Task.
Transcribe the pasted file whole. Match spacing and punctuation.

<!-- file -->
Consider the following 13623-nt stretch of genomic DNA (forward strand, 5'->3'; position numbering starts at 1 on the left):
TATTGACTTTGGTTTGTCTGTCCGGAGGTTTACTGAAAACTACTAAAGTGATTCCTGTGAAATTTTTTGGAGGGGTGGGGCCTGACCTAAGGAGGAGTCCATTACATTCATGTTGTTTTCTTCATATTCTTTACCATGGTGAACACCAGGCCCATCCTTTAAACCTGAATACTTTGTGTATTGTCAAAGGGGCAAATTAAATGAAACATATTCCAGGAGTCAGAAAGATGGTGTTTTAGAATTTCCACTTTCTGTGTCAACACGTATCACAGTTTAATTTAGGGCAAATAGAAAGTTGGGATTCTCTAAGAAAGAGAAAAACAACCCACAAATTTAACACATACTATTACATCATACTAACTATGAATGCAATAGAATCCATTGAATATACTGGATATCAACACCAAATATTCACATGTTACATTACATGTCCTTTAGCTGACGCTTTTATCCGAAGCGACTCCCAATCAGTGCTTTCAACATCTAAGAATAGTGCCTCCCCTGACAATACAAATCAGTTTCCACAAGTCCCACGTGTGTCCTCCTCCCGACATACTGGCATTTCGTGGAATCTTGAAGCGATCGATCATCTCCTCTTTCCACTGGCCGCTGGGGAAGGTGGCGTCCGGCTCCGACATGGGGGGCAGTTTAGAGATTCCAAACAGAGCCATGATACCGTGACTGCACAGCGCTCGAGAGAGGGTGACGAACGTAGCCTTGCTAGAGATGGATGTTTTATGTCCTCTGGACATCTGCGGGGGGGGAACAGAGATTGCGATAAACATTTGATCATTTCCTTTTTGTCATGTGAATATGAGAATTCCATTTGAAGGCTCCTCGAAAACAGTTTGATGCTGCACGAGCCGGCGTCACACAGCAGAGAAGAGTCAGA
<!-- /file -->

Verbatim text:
Consider the following 13623-nt stretch of genomic DNA (forward strand, 5'->3'; position numbering starts at 1 on the left):
TATTGACTTTGGTTTGTCTGTCCGGAGGTTTACTGAAAACTACTAAAGTGATTCCTGTGAAATTTTTTGGAGGGGTGGGGCCTGACCTAAGGAGGAGTCCATTACATTCATGTTGTTTTCTTCATATTCTTTACCATGGTGAACACCAGGCCCATCCTTTAAACCTGAATACTTTGTGTATTGTCAAAGGGGCAAATTAAATGAAACATATTCCAGGAGTCAGAAAGATGGTGTTTTAGAATTTCCACTTTCTGTGTCAACACGTATCACAGTTTAATTTAGGGCAAATAGAAAGTTGGGATTCTCTAAGAAAGAGAAAAACAACCCACAAATTTAACACATACTATTACATCATACTAACTATGAATGCAATAGAATCCATTGAATATACTGGATATCAACACCAAATATTCACATGTTACATTACATGTCCTTTAGCTGACGCTTTTATCCGAAGCGACTCCCAATCAGTGCTTTCAACATCTAAGAATAGTGCCTCCCCTGACAATACAAATCAGTTTCCACAAGTCCCACGTGTGTCCTCCTCCCGACATACTGGCATTTCGTGGAATCTTGAAGCGATCGATCATCTCCTCTTTCCACTGGCCGCTGGGGAAGGTGGCGTCCGGCTCCGACATGGGGGGCAGTTTAGAGATTCCAAACAGAGCCATGATACCGTGACTGCACAGCGCTCGAGAGAGGGTGACGAACGTAGCCTTGCTAGAGATGGATGTTTTATGTCCTCTGGACATCTGCGGGGGGGGAACAGAGATTGCGATAAACATTTGATCATTTCCTTTTTGTCATGTGAATATGAGAATTCCATTTGAAGGCTCCTCGAAAACAGTTTGATGCTGCACGAGCCGGCGTCACACAGCAGAGAAGAGTCAGA